To be successful at persuading others to your ideas, you have to learn to put yourself in the other person’s shoes.
Psychologists have often referred to this ability of trying to understand other people’s thoughts as having a Theory of Mind, and when people apply this ability, it’s called mentalizing.
It is this ability to consider the mental reactions of those around us and to imagine these reactions in advance that allows us to increase our exposure to success and minimize our exposure to failure.
If, for instance, you can predict that the e-mail you’re about to send to someone will lead to that person to reject you, then you can edit the e-mail so that you can get your point across more tactfully.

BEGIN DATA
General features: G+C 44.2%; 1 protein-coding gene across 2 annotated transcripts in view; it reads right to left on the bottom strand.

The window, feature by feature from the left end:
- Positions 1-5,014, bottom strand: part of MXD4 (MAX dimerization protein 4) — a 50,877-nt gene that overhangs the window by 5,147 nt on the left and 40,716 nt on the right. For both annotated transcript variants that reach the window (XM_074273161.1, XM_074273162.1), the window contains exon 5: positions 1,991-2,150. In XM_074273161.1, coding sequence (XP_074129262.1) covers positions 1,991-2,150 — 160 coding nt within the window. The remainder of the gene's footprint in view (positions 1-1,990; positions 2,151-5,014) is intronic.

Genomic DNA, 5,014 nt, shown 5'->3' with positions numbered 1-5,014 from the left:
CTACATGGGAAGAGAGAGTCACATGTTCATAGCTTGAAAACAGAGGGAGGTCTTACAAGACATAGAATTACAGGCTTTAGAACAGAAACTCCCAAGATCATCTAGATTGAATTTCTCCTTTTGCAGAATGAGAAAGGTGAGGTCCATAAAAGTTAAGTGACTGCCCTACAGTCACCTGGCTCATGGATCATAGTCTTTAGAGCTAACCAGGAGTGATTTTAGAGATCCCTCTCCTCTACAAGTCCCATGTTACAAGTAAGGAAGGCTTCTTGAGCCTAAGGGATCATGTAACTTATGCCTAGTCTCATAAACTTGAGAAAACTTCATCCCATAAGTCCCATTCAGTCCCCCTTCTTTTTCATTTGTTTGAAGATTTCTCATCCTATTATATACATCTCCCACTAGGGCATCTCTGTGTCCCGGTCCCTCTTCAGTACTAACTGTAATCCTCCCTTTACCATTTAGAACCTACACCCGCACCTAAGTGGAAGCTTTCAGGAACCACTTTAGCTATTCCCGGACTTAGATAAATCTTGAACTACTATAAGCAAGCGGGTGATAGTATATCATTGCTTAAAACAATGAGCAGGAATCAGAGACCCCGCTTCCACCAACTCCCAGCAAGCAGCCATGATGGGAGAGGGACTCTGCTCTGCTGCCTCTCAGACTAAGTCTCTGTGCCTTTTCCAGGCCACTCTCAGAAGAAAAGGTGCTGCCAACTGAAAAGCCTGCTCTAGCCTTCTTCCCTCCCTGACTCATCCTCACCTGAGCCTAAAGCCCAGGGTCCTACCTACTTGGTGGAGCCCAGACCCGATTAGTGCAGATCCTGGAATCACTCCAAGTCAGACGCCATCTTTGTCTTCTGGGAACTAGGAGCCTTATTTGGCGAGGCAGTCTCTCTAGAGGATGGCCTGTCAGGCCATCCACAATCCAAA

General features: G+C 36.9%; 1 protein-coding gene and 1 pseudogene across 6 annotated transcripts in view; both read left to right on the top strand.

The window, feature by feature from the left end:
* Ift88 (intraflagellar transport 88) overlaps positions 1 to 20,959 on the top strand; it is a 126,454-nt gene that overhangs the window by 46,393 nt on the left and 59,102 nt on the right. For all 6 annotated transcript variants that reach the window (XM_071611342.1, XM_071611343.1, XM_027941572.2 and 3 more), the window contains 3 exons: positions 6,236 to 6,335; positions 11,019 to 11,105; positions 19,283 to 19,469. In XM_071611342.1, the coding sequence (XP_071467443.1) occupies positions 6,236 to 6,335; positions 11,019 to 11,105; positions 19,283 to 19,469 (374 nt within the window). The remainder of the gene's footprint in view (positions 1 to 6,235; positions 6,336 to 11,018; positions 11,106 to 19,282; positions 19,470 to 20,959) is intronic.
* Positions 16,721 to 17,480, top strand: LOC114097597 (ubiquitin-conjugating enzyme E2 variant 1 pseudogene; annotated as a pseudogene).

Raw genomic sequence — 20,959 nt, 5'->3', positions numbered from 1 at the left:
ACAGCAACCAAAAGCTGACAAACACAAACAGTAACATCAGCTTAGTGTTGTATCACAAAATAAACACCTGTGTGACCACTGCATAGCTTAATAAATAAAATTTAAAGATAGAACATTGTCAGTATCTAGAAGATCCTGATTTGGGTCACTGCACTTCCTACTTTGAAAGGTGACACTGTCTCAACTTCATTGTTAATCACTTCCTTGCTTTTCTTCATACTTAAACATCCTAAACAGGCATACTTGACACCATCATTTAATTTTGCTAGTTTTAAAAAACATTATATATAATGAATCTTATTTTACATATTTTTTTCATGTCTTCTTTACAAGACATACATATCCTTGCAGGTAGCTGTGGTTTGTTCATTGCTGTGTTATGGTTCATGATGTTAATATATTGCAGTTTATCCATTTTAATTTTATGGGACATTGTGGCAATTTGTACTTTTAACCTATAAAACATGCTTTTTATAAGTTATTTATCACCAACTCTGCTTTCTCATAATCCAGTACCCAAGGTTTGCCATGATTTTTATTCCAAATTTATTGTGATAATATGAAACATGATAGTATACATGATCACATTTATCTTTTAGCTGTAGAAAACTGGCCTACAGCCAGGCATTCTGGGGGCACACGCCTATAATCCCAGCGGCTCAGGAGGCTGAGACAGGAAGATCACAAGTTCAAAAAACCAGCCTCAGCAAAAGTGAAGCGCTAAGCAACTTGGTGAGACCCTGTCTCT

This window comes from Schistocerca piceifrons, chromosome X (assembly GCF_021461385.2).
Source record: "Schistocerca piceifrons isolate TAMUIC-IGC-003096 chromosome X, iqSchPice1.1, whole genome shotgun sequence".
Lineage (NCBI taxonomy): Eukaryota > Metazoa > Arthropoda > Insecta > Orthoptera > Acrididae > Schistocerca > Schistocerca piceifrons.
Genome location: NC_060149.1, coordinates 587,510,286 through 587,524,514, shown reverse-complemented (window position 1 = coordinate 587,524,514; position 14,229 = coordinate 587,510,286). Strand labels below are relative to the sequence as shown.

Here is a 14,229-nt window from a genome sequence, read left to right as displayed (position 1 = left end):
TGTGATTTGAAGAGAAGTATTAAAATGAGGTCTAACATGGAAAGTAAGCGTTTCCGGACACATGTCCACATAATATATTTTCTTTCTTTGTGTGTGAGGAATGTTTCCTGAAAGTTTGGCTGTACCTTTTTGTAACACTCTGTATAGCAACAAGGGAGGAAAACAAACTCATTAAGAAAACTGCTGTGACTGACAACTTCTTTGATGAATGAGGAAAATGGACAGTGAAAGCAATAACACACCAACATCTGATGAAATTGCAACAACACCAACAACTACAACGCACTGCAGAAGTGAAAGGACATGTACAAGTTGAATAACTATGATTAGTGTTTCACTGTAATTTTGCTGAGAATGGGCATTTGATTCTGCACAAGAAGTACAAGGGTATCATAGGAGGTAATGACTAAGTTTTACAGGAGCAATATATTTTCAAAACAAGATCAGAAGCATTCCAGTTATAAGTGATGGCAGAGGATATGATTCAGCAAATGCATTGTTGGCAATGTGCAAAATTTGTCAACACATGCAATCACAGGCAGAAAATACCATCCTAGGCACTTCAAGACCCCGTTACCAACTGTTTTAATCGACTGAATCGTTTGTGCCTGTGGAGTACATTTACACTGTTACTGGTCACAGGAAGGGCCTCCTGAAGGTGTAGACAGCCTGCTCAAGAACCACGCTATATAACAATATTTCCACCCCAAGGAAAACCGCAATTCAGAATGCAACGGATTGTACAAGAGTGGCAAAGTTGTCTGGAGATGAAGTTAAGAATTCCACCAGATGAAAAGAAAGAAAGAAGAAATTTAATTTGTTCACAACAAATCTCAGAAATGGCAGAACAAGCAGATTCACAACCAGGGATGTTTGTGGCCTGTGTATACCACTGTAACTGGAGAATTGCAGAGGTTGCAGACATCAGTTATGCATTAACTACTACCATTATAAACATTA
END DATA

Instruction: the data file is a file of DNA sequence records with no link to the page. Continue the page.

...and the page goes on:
Through out the day, we have countless opportunities to mentalize like this, in both large and small ways.
The problem however is that many people won’t mentalize simply because it takes effort to do so, but in order to communicate our ideas to others effectively, we have to first understand and be able to predict how our actions and words will be understood by those we communicate with.
Without this ability to think socially and share our ideas with others in such a way that engages and interests them, we would be left to our own creativity to try to convert our own ideas into reality.